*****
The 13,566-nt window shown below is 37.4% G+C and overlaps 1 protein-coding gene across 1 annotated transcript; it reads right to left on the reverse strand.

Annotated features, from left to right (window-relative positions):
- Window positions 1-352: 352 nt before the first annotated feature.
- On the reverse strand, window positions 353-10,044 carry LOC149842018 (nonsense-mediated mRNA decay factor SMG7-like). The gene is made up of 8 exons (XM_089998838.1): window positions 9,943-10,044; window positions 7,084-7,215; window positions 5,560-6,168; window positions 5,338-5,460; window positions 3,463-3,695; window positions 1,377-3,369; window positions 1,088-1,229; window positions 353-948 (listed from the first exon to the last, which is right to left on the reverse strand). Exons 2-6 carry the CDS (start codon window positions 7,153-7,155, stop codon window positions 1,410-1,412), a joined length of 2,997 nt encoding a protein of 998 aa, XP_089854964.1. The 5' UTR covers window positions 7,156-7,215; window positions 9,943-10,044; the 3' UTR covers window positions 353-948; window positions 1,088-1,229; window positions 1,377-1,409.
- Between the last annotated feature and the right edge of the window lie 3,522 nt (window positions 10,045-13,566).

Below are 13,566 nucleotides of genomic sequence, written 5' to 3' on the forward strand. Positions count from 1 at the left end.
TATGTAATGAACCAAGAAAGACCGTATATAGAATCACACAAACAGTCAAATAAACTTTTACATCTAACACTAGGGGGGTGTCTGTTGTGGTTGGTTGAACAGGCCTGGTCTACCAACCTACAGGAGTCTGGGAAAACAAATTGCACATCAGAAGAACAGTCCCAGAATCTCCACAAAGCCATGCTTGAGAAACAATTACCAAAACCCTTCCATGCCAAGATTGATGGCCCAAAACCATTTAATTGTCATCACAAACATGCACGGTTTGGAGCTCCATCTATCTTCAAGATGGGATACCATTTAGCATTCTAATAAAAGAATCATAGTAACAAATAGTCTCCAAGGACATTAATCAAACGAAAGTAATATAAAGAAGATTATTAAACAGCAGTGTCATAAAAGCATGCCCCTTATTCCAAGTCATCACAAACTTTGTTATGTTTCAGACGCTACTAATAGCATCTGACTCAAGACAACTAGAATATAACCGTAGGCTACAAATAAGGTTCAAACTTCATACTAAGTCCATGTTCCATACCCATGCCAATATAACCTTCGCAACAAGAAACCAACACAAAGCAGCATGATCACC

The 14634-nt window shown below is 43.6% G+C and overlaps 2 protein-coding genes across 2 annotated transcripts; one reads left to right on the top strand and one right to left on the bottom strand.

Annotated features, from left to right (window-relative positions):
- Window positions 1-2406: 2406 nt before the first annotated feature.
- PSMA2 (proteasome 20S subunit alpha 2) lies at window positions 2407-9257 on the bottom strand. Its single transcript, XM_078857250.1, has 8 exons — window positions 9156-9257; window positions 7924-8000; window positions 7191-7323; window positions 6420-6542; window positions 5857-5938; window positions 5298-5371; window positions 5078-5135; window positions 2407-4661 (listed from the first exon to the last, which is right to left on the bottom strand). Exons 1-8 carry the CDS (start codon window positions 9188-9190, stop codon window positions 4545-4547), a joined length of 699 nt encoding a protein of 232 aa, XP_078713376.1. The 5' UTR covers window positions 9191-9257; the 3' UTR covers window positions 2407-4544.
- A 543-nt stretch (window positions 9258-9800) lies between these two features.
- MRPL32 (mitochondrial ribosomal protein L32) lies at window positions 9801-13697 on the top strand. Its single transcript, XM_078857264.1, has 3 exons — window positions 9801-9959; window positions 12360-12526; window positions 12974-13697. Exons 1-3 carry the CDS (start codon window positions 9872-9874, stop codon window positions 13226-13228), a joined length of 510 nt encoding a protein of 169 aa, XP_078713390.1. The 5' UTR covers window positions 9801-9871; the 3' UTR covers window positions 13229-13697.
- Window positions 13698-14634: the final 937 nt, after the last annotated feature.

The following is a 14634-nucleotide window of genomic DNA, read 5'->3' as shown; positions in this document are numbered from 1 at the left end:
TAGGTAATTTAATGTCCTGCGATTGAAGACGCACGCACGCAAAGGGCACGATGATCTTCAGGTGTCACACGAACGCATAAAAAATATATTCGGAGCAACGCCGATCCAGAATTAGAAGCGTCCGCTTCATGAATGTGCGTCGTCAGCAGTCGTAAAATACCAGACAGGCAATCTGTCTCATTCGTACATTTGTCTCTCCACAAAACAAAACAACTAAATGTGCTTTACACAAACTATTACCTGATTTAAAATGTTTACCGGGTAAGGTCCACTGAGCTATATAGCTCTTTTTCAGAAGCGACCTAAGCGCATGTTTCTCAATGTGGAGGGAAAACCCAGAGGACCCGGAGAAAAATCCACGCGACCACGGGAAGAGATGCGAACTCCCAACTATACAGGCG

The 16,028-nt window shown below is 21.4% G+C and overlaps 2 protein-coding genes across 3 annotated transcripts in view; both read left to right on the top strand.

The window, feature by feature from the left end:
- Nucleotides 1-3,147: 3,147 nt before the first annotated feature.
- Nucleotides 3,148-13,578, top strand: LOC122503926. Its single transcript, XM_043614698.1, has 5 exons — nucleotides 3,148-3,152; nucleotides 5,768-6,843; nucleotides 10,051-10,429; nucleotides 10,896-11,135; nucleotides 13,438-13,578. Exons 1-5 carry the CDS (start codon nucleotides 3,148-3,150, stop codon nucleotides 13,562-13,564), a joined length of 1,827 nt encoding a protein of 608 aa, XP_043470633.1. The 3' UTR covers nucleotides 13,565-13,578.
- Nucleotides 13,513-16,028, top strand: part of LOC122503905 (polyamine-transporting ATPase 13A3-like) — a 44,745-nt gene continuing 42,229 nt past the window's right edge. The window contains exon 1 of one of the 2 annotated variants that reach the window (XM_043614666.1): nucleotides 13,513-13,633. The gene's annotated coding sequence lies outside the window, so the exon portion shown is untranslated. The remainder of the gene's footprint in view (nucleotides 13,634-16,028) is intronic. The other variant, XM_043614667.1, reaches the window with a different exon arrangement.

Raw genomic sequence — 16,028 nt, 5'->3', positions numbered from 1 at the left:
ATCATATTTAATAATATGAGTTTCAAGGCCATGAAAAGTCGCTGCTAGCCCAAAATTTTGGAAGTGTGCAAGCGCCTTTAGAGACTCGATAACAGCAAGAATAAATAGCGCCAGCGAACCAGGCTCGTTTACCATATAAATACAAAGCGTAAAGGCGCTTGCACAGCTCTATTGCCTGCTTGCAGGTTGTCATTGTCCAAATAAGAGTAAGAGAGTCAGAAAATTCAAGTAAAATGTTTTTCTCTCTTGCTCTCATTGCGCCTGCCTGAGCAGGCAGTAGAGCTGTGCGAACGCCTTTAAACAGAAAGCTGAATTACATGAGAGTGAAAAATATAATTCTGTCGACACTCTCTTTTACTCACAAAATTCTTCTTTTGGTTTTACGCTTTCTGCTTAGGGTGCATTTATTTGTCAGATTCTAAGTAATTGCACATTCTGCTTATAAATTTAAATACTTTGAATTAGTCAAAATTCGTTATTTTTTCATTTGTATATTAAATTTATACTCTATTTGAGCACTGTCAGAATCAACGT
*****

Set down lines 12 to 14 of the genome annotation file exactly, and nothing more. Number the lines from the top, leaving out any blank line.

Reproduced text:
- A 543-nt stretch (window positions 9258-9800) lies between these two features.
- MRPL32 (mitochondrial ribosomal protein L32) lies at window positions 9801-13697 on the top strand. Its single transcript, XM_078857264.1, has 3 exons — window positions 9801-9959; window positions 12360-12526; window positions 12974-13697. Exons 1-3 carry the CDS (start codon window positions 9872-9874, stop codon window positions 13226-13228), a joined length of 510 nt encoding a protein of 169 aa, XP_078713390.1. The 5' UTR covers window positions 9801-9871; the 3' UTR covers window positions 13229-13697.
- Window positions 13698-14634: the final 937 nt, after the last annotated feature.